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May 26, 2010

Comments

rowena

This is very interesting. Let me tell you, as a teacher who tried to give my students valuable content and the ability to analyze the world around them, question the status quo and become passionate about life... the system is not set up for us. Any of us, teachers or students interested in a profound education. My kids are still young, but I am always wondering about where and how a progressive, liberatory education can be found.

Heather

Excellent piece Leigh. I often thought about this when I was teaching middle school. I felt I was struggling to try and "sneak" interesting things into my curriculum while still trying to check off all the boxes and prep for the standardized tests. Rowena is right "the system is not set up" for teachers who strive to do this in most cases. I prefer the IB curriculum, which puts more emphasis on language learning, cultural analysis and community involvement, to the American system.

Rebecca

interesting to read your thoughts Leigh. I have the same views about the Australian system and living in England now I can see that the education system here is continually being evaluated but no changes are ever made. I guess that comes back to being comfortable with what we know and a strong resistance to change

Leigh Shulman

What did you teach? And do you ever think of going back to teaching?

I think this has been more on my radar now because I miss being in the classroom and (maybe) am about to return. But the main reason I quit in the first place is the limiting methods of education.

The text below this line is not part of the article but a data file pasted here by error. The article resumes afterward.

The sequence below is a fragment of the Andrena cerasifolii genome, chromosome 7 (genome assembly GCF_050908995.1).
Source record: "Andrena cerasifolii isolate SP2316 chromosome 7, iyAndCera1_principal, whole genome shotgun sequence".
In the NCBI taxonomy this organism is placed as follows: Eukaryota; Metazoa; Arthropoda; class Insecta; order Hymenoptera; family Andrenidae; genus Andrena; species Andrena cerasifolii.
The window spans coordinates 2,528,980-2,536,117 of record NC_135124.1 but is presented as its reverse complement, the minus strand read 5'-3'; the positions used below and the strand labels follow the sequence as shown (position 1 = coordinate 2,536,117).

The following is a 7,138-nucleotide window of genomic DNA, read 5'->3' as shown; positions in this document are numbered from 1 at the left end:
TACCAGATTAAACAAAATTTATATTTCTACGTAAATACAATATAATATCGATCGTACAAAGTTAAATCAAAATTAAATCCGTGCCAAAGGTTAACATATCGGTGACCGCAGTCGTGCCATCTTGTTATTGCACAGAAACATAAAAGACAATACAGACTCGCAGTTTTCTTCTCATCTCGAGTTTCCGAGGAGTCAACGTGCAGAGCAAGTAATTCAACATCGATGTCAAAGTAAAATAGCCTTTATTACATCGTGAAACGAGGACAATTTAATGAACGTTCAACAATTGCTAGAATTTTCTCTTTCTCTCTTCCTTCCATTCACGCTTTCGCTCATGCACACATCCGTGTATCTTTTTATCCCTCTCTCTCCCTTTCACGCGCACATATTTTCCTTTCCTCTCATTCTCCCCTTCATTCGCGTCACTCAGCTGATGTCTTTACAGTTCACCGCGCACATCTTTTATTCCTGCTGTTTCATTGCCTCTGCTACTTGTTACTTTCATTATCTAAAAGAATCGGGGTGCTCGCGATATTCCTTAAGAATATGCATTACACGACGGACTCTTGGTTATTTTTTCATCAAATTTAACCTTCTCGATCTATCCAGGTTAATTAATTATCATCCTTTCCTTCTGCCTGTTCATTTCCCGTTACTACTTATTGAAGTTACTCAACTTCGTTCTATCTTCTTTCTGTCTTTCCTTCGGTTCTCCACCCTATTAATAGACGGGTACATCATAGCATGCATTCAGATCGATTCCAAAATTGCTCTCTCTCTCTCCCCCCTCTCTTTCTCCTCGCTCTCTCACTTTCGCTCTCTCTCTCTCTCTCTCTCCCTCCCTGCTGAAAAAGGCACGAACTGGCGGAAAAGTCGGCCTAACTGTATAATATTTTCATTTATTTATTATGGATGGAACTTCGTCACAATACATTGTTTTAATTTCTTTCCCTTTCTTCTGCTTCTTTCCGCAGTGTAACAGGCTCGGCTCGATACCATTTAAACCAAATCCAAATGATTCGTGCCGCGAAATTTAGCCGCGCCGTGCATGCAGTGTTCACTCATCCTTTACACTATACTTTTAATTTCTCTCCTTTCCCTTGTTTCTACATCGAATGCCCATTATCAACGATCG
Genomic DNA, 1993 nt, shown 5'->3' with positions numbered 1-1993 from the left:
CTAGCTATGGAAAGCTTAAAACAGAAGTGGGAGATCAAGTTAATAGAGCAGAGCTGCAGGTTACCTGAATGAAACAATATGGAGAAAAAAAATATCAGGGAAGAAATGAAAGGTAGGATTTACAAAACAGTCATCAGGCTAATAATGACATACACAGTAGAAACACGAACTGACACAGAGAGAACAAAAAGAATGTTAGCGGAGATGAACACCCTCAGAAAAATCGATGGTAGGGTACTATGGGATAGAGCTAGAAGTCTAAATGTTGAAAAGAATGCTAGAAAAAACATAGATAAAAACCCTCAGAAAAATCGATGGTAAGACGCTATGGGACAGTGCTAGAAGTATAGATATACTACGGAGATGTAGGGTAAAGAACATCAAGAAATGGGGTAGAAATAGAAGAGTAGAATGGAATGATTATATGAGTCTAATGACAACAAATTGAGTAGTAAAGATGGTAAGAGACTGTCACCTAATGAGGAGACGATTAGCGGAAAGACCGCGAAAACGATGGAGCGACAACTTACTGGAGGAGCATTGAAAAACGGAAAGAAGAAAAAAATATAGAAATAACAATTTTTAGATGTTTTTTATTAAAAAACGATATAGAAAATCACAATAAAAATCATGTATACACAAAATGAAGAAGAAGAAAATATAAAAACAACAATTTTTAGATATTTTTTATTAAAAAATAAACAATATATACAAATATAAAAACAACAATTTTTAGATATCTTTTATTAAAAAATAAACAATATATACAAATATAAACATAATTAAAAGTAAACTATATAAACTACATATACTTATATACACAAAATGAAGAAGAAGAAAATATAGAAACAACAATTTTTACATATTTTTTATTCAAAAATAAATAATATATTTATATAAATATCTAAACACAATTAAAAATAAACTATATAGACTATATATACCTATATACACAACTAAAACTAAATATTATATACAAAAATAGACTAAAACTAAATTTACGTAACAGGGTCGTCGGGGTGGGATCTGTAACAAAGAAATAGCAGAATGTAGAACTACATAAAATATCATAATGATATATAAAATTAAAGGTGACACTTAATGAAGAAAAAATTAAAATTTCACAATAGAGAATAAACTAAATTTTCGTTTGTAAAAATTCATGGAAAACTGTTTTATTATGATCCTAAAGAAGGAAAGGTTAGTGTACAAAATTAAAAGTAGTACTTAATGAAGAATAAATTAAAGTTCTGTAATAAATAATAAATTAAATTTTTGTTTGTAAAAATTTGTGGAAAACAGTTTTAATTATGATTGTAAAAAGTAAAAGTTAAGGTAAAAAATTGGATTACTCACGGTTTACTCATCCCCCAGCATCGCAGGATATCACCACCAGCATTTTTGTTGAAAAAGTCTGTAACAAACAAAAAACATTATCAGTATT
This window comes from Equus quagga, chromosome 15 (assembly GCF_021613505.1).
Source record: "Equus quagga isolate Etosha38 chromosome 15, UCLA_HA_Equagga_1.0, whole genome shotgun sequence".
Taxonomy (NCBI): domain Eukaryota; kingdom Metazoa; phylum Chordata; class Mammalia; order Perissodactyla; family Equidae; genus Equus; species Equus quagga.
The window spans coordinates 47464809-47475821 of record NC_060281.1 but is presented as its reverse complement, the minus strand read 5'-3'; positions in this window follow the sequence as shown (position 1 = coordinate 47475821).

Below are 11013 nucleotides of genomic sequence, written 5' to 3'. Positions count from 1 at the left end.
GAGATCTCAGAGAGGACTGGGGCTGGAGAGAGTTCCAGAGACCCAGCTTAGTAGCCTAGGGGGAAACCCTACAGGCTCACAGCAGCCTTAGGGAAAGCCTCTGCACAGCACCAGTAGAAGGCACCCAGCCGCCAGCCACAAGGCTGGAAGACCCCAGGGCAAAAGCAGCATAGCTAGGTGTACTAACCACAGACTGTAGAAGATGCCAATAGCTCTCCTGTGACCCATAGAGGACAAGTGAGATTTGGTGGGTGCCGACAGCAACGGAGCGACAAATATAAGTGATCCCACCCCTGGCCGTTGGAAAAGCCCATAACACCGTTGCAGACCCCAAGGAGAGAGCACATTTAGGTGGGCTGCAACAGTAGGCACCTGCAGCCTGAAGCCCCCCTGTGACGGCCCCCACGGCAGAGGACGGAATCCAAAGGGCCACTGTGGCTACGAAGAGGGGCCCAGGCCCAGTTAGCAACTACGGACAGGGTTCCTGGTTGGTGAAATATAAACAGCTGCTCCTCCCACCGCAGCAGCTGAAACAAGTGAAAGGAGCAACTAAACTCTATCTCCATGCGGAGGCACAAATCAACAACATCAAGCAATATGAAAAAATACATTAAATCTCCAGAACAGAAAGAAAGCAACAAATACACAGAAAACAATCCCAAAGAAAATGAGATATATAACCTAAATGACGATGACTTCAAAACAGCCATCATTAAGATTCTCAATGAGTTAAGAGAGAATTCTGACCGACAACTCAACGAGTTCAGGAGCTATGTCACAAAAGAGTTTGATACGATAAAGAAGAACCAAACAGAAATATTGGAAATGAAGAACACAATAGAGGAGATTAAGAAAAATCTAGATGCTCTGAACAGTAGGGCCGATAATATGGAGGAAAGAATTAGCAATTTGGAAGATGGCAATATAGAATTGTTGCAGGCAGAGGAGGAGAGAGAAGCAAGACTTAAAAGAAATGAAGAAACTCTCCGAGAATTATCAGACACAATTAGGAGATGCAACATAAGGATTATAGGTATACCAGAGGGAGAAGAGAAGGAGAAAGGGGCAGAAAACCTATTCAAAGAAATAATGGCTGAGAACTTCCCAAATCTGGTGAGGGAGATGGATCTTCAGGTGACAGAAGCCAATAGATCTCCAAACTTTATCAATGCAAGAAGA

Even if you are the type of teacher who seems to expand the horizon, there are so many state and federal rules (in the US for sure) that must be met before you can work toward teaching how to think.

How to find a more liberatory education? Homeschooling is an option, but I'm not sure it's an answer. Seems like the system (perhaps worldwide?) is ripe for revolution. Because it seems to be breaking down now.

Leigh Shulman

Did you teach in IB schools? Or attend one?

I know a limited amount about the IB curriculum but it does seem to work well. I wonder if it's possible to expand it to an entire system.

And yes, I also agree with Rowena. The system is not set up for teachers who want to go as far beyond teaching for the test as possible (and I think there are many teachers who do want that).

Leigh Shulman

It's frustrating to see how much time and energy goes into evaluation with no actual change.

I'm not quite sure how to address it. My way until now has been to actually be in the classroom and work toward something different. It's an exhausting way to teach, I think, particularly when personalized attention and deviation from the norm is not supported by the system as a whole.

That means one teacher must provide all input and reflection for 30 or more students.

I'm not yet sure how to address it, but I do know I want to go back to teach. Working on that now.

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